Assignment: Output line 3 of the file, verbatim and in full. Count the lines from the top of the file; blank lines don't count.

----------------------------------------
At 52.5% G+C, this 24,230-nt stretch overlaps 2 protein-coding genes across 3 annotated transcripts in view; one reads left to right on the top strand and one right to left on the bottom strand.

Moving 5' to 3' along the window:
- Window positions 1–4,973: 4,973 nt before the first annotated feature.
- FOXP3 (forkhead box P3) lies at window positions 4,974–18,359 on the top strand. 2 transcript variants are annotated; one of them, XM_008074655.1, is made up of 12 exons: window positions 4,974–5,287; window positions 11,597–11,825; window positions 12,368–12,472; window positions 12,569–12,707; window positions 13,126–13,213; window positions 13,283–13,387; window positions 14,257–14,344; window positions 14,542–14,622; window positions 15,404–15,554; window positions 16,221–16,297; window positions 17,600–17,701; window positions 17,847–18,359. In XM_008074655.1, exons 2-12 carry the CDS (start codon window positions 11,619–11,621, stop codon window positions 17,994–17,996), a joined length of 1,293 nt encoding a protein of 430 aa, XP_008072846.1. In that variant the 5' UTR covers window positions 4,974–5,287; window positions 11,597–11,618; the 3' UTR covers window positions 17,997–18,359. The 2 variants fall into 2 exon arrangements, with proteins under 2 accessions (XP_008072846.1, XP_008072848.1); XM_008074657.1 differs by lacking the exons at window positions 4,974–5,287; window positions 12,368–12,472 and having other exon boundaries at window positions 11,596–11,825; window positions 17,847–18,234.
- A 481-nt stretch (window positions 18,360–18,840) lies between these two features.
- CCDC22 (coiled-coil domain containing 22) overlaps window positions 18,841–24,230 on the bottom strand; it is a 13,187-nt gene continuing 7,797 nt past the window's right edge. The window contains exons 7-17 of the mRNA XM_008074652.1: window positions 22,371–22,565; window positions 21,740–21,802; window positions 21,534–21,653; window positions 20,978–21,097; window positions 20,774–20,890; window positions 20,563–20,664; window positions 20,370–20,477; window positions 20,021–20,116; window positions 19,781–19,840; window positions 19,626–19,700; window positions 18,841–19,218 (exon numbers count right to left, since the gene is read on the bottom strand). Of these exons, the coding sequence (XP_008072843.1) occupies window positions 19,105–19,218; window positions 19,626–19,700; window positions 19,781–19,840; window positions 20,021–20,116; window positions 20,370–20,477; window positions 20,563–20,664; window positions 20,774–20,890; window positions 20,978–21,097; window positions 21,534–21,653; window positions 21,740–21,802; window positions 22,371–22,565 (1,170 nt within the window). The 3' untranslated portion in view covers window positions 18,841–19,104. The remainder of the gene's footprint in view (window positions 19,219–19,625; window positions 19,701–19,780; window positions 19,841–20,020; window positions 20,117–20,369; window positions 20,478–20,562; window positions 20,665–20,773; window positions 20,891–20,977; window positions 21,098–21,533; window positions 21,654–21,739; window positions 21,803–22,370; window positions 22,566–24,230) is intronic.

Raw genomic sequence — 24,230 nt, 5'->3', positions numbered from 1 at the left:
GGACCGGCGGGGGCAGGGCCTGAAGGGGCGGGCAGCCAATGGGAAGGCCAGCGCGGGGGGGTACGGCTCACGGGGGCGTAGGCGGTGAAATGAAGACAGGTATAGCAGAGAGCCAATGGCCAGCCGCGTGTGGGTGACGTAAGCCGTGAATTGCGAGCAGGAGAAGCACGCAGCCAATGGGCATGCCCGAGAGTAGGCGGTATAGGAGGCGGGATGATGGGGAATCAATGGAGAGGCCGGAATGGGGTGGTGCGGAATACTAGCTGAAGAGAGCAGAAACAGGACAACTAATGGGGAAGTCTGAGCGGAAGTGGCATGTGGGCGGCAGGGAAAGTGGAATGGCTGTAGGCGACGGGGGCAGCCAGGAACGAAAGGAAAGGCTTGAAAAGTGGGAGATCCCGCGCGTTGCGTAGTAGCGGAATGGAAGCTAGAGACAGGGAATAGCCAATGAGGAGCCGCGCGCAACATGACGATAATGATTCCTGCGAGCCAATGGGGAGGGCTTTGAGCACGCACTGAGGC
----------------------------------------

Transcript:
- Window positions 1–4,973: 4,973 nt before the first annotated feature.